Sounds of silence

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Most of what I know about how humans wrangle hardware in outer space I learned from the movies.

"Hidden Figures" taught me that although NASA hired a brilliant mathematical corps of African American women to launch rockets and bring them back, the feds wouldn't let them go to the bathroom (plot summary). "First Man" taught me that NASA had little confidence in its ability to return the Apollo 11 moon walkers home intact. "Alien" taught me that in space, no one can hear you scream.

On Saturday at The Huntington, I learned how NASA scientists express their artistic soul.

A friend and I went to San Marino primarily to see what the Library had on rotating display. We were amazed by the painstakingly illuminated rendition of Chaucer's "The Canterbury Tales," circa 1400; by the stately ochre signature of ALincoln concluding a letter written during the Civil War; by the contemporaneous code-breaking manual known by only 12 people waging bloody battle.

At the Art Gallery, we hoped to witness the restoration of Thomas Gainsborough's "The Blue Boy," which is happening in real time as visitors walk by. But the satin-clad teenager and his makeover artist were nowhere to be seen -- the excruciatingly granular work is performed only on Thursdays, Fridays and one Sunday per month, and your faithful correspondent had failed to do her research. Portraits of 18th-century rich people who commissioned artists to make them look as though God sought their counsel aren't really my thing, but the effort required to maintain their sublime appearance is.

My friend, who had been to The Huntington a few weeks earlier, suggested a visit to the Orbit Pavilion, where NASA had constructed an otherworldly structure in which the sound of satellites sailing high above the planet, he said, are replicated for your terrestrial enjoyment.

He had it half right. The slatted pavilion is a gorgeous, hollow, aluminum-skinned spiral 17 feet high, 28 feet in diameter and open at the top. It must admit light and air so that the sound doesn't bounce around in a cacophonous mess. Inside, a series of speakers emit squeaks, hums and creepy sounds like what you get banging a Tibetan singing bowl. As you walk around this peculiar aural universe, some speakers offer animal noises, trees in wind, crashing waves, the human voice...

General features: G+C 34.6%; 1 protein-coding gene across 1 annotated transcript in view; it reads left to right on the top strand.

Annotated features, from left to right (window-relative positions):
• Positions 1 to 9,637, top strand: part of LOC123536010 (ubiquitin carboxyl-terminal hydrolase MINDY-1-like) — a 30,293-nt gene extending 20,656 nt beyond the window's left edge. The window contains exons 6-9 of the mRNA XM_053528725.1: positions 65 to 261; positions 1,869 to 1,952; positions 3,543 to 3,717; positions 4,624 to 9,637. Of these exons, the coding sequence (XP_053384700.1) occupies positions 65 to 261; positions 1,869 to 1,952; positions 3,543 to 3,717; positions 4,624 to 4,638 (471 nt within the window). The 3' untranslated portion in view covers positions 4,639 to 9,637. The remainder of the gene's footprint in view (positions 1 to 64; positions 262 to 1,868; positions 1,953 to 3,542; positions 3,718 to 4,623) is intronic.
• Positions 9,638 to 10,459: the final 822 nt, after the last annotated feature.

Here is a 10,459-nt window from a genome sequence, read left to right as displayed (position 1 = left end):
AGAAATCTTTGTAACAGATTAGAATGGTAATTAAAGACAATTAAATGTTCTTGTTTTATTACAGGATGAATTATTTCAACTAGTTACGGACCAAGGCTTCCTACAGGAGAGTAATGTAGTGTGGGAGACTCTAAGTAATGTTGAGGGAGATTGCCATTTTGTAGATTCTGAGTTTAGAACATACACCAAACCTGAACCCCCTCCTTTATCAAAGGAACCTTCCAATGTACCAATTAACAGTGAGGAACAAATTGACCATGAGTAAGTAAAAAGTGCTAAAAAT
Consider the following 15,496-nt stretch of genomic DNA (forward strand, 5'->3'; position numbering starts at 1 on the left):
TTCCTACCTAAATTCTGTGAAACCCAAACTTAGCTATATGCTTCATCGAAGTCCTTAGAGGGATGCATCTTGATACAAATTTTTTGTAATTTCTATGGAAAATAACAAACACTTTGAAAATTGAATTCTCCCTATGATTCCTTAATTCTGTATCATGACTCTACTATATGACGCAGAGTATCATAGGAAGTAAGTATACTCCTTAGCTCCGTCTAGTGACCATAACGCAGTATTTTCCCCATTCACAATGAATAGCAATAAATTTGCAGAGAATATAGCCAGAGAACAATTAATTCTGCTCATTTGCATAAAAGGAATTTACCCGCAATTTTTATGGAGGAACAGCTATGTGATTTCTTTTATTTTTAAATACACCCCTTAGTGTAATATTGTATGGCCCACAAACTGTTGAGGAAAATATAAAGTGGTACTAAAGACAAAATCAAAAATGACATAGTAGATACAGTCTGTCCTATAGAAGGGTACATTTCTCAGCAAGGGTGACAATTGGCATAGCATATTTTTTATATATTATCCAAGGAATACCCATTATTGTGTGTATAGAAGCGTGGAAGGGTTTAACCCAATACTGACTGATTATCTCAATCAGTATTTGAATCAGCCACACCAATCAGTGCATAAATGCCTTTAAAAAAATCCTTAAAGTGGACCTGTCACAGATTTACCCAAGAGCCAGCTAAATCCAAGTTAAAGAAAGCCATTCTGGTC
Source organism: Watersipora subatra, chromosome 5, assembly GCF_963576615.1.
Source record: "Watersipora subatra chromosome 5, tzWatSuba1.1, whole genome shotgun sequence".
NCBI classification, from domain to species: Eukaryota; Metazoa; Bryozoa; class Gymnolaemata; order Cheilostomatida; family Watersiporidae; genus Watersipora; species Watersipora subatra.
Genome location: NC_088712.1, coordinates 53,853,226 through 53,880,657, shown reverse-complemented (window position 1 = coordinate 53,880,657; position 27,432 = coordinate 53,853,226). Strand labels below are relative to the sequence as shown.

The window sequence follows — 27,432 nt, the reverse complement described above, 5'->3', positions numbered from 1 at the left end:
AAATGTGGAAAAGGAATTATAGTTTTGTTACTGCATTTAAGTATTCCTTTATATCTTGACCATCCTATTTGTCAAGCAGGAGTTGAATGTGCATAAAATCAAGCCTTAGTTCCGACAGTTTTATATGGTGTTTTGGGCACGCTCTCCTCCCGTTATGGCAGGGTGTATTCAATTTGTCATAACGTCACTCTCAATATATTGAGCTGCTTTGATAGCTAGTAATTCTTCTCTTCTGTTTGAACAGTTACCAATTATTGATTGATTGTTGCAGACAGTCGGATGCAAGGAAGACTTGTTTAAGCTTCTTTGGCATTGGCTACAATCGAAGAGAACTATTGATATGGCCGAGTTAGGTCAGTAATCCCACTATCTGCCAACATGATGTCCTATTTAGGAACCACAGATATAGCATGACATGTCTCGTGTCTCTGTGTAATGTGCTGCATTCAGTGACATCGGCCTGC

It's all bunk. Scientists made up this stuff -- remember, sound is created by friction, by atoms and molecules vibrating in a medium, like air or water; because there's no air in outer space, no way to convey a noise, there is no sound (see: "Alien").

A team of "visual strategists" from NASA's Jet Propulsion Laboratory conceived the Orbit Pavilion. One member is Dan Goods, who was valedictorian of his class at Pasadena's ArtCenter. Right brain, meet left brain.

Each sound in the pavilion reflects one of 18 NASA satellites studying earth science, and the International Space Station. It's a two-part symphony by team member/composer Shane Myrbeck. One part reflects a day's worth of compressed satellite trajectory data as a chorus of 19 different satellite sounds. Part two reflects the actual position of the spacecraft, as each satellite vocalizes in sequence.

The team hoped to capture a sense of NASA's satellite research into natural phenomena such as storms, droughts, ocean and wind currents. You hear the "music" as its respective satellite muse appears hundreds of miles directly over your head. The point is to connect mere Earthlings with the greater cosmos, and it's an arranged marriage of fact and fiction that works just fine.

Orbit Pavilion is at The Huntington through Sept. 2, 2019.

Photo: Ellen Alperstein


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